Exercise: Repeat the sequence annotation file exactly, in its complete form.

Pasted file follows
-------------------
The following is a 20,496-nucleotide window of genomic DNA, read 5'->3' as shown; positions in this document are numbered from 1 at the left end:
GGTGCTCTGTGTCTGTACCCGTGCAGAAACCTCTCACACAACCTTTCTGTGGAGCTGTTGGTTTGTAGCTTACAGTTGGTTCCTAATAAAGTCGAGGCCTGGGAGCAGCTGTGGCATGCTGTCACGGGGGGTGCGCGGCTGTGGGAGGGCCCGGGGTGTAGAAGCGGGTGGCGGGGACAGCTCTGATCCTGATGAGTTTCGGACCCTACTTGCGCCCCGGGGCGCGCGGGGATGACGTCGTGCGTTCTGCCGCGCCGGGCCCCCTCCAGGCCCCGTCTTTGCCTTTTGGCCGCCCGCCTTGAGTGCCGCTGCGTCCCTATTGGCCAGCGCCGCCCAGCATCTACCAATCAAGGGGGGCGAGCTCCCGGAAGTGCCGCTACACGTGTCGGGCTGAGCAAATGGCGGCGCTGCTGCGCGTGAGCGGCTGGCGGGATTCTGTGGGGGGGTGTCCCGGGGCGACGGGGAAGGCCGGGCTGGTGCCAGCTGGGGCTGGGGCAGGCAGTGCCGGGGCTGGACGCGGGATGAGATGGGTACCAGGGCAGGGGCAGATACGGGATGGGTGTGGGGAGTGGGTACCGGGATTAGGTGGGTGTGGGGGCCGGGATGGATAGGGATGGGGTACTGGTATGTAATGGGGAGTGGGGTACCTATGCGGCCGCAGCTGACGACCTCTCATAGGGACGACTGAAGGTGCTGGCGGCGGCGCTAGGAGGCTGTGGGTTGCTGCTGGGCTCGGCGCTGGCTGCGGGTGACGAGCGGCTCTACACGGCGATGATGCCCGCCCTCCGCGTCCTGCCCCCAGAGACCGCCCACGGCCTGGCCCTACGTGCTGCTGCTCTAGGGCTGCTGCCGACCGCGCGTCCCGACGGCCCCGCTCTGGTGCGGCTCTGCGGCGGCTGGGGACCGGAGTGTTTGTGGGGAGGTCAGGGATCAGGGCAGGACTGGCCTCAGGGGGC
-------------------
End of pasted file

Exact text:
The following is a 20,496-nucleotide window of genomic DNA, read 5'->3' as shown; positions in this document are numbered from 1 at the left end:
GGTGCTCTGTGTCTGTACCCGTGCAGAAACCTCTCACACAACCTTTCTGTGGAGCTGTTGGTTTGTAGCTTACAGTTGGTTCCTAATAAAGTCGAGGCCTGGGAGCAGCTGTGGCATGCTGTCACGGGGGGTGCGCGGCTGTGGGAGGGCCCGGGGTGTAGAAGCGGGTGGCGGGGACAGCTCTGATCCTGATGAGTTTCGGACCCTACTTGCGCCCCGGGGCGCGCGGGGATGACGTCGTGCGTTCTGCCGCGCCGGGCCCCCTCCAGGCCCCGTCTTTGCCTTTTGGCCGCCCGCCTTGAGTGCCGCTGCGTCCCTATTGGCCAGCGCCGCCCAGCATCTACCAATCAAGGGGGGCGAGCTCCCGGAAGTGCCGCTACACGTGTCGGGCTGAGCAAATGGCGGCGCTGCTGCGCGTGAGCGGCTGGCGGGATTCTGTGGGGGGGTGTCCCGGGGCGACGGGGAAGGCCGGGCTGGTGCCAGCTGGGGCTGGGGCAGGCAGTGCCGGGGCTGGACGCGGGATGAGATGGGTACCAGGGCAGGGGCAGATACGGGATGGGTGTGGGGAGTGGGTACCGGGATTAGGTGGGTGTGGGGGCCGGGATGGATAGGGATGGGGTACTGGTATGTAATGGGGAGTGGGGTACCTATGCGGCCGCAGCTGACGACCTCTCATAGGGACGACTGAAGGTGCTGGCGGCGGCGCTAGGAGGCTGTGGGTTGCTGCTGGGCTCGGCGCTGGCTGCGGGTGACGAGCGGCTCTACACGGCGATGATGCCCGCCCTCCGCGTCCTGCCCCCAGAGACCGCCCACGGCCTGGCCCTACGTGCTGCTGCTCTAGGGCTGCTGCCGACCGCGCGTCCCGACGGCCCCGCTCTGGTGCGGCTCTGCGGCGGCTGGGGACCGGAGTGTTTGTGGGGAGGTCAGGGATCAGGGCAGGACTGGCCTCAGGGGGC